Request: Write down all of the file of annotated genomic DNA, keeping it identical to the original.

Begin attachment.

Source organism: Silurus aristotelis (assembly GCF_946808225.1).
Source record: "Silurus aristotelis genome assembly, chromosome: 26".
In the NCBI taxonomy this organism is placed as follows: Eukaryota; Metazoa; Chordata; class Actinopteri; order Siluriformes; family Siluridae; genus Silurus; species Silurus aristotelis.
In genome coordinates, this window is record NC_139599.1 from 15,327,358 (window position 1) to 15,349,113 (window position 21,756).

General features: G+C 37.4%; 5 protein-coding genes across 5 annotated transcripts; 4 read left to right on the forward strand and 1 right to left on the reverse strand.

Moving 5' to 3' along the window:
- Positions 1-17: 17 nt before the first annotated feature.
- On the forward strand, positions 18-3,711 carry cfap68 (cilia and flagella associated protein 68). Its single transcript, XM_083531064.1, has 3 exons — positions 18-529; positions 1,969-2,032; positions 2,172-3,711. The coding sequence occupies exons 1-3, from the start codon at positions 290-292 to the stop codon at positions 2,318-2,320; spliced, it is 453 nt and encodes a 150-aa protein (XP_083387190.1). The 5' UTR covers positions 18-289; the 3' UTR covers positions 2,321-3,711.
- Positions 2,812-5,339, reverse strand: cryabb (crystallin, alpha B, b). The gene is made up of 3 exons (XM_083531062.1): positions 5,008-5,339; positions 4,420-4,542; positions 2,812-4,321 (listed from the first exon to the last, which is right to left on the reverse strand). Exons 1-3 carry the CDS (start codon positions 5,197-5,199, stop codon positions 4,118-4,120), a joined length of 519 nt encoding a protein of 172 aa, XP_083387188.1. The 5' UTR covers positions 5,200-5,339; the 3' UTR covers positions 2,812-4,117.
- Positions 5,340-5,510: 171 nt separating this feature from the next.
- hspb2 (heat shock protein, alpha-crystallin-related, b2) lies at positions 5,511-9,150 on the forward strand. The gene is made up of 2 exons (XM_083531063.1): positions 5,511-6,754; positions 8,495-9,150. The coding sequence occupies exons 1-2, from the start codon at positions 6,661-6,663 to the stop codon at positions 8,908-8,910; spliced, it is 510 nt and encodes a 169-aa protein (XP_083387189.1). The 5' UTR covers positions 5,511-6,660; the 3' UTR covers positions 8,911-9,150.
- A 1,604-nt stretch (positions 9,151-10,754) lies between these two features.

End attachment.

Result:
Source organism: Silurus aristotelis (assembly GCF_946808225.1).
Source record: "Silurus aristotelis genome assembly, chromosome: 26".
In the NCBI taxonomy this organism is placed as follows: Eukaryota; Metazoa; Chordata; class Actinopteri; order Siluriformes; family Siluridae; genus Silurus; species Silurus aristotelis.
In genome coordinates, this window is record NC_139599.1 from 15,327,358 (window position 1) to 15,349,113 (window position 21,756).

General features: G+C 37.4%; 5 protein-coding genes across 5 annotated transcripts; 4 read left to right on the forward strand and 1 right to left on the reverse strand.

Moving 5' to 3' along the window:
- Positions 1-17: 17 nt before the first annotated feature.
- On the forward strand, positions 18-3,711 carry cfap68 (cilia and flagella associated protein 68). Its single transcript, XM_083531064.1, has 3 exons — positions 18-529; positions 1,969-2,032; positions 2,172-3,711. The coding sequence occupies exons 1-3, from the start codon at positions 290-292 to the stop codon at positions 2,318-2,320; spliced, it is 453 nt and encodes a 150-aa protein (XP_083387190.1). The 5' UTR covers positions 18-289; the 3' UTR covers positions 2,321-3,711.
- Positions 2,812-5,339, reverse strand: cryabb (crystallin, alpha B, b). The gene is made up of 3 exons (XM_083531062.1): positions 5,008-5,339; positions 4,420-4,542; positions 2,812-4,321 (listed from the first exon to the last, which is right to left on the reverse strand). Exons 1-3 carry the CDS (start codon positions 5,197-5,199, stop codon positions 4,118-4,120), a joined length of 519 nt encoding a protein of 172 aa, XP_083387188.1. The 5' UTR covers positions 5,200-5,339; the 3' UTR covers positions 2,812-4,117.
- Positions 5,340-5,510: 171 nt separating this feature from the next.
- hspb2 (heat shock protein, alpha-crystallin-related, b2) lies at positions 5,511-9,150 on the forward strand. The gene is made up of 2 exons (XM_083531063.1): positions 5,511-6,754; positions 8,495-9,150. The coding sequence occupies exons 1-2, from the start codon at positions 6,661-6,663 to the stop codon at positions 8,908-8,910; spliced, it is 510 nt and encodes a 169-aa protein (XP_083387189.1). The 5' UTR covers positions 5,511-6,660; the 3' UTR covers positions 8,911-9,150.
- A 1,604-nt stretch (positions 9,151-10,754) lies between these two features.